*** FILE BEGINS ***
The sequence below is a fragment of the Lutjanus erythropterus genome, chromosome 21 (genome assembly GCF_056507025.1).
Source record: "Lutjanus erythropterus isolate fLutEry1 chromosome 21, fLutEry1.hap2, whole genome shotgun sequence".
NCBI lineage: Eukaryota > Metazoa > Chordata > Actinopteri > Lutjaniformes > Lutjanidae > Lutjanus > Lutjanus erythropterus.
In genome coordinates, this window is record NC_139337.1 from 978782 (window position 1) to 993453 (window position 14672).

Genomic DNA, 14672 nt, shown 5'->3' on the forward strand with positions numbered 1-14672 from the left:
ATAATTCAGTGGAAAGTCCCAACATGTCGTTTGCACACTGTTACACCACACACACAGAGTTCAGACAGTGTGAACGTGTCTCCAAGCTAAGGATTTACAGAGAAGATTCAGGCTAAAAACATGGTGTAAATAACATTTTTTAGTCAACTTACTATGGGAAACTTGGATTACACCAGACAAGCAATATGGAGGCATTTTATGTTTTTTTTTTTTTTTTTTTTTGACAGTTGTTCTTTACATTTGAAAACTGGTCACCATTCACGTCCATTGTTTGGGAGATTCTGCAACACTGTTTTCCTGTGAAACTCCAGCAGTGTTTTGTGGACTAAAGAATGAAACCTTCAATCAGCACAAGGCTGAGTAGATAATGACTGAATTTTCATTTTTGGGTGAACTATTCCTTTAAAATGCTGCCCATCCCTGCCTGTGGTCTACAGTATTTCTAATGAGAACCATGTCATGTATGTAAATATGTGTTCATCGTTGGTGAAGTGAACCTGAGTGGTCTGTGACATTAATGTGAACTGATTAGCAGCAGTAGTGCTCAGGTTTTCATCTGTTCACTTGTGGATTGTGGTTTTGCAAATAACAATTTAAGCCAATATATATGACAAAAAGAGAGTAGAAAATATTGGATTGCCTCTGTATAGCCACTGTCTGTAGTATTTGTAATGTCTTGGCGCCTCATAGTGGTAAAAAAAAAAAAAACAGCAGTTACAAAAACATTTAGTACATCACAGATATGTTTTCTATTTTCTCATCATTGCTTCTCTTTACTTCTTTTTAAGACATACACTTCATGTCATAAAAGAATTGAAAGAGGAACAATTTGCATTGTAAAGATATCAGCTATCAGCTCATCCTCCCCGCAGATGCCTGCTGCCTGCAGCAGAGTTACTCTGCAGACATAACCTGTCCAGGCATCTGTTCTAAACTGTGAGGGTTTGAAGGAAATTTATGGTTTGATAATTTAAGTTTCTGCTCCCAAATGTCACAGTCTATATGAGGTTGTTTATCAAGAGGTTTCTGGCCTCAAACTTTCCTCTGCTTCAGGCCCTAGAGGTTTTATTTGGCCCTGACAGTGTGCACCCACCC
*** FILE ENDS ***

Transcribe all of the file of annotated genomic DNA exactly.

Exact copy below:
The sequence below is a fragment of the Lutjanus erythropterus genome, chromosome 21 (genome assembly GCF_056507025.1).
Source record: "Lutjanus erythropterus isolate fLutEry1 chromosome 21, fLutEry1.hap2, whole genome shotgun sequence".
NCBI lineage: Eukaryota > Metazoa > Chordata > Actinopteri > Lutjaniformes > Lutjanidae > Lutjanus > Lutjanus erythropterus.
In genome coordinates, this window is record NC_139337.1 from 978782 (window position 1) to 993453 (window position 14672).

Genomic DNA, 14672 nt, shown 5'->3' on the forward strand with positions numbered 1-14672 from the left:
ATAATTCAGTGGAAAGTCCCAACATGTCGTTTGCACACTGTTACACCACACACACAGAGTTCAGACAGTGTGAACGTGTCTCCAAGCTAAGGATTTACAGAGAAGATTCAGGCTAAAAACATGGTGTAAATAACATTTTTTAGTCAACTTACTATGGGAAACTTGGATTACACCAGACAAGCAATATGGAGGCATTTTATGTTTTTTTTTTTTTTTTTTTTTGACAGTTGTTCTTTACATTTGAAAACTGGTCACCATTCACGTCCATTGTTTGGGAGATTCTGCAACACTGTTTTCCTGTGAAACTCCAGCAGTGTTTTGTGGACTAAAGAATGAAACCTTCAATCAGCACAAGGCTGAGTAGATAATGACTGAATTTTCATTTTTGGGTGAACTATTCCTTTAAAATGCTGCCCATCCCTGCCTGTGGTCTACAGTATTTCTAATGAGAACCATGTCATGTATGTAAATATGTGTTCATCGTTGGTGAAGTGAACCTGAGTGGTCTGTGACATTAATGTGAACTGATTAGCAGCAGTAGTGCTCAGGTTTTCATCTGTTCACTTGTGGATTGTGGTTTTGCAAATAACAATTTAAGCCAATATATATGACAAAAAGAGAGTAGAAAATATTGGATTGCCTCTGTATAGCCACTGTCTGTAGTATTTGTAATGTCTTGGCGCCTCATAGTGGTAAAAAAAAAAAAAACAGCAGTTACAAAAACATTTAGTACATCACAGATATGTTTTCTATTTTCTCATCATTGCTTCTCTTTACTTCTTTTTAAGACATACACTTCATGTCATAAAAGAATTGAAAGAGGAACAATTTGCATTGTAAAGATATCAGCTATCAGCTCATCCTCCCCGCAGATGCCTGCTGCCTGCAGCAGAGTTACTCTGCAGACATAACCTGTCCAGGCATCTGTTCTAAACTGTGAGGGTTTGAAGGAAATTTATGGTTTGATAATTTAAGTTTCTGCTCCCAAATGTCACAGTCTATATGAGGTTGTTTATCAAGAGGTTTCTGGCCTCAAACTTTCCTCTGCTTCAGGCCCTAGAGGTTTTATTTGGCCCTGACAGTGTGCACCCACCC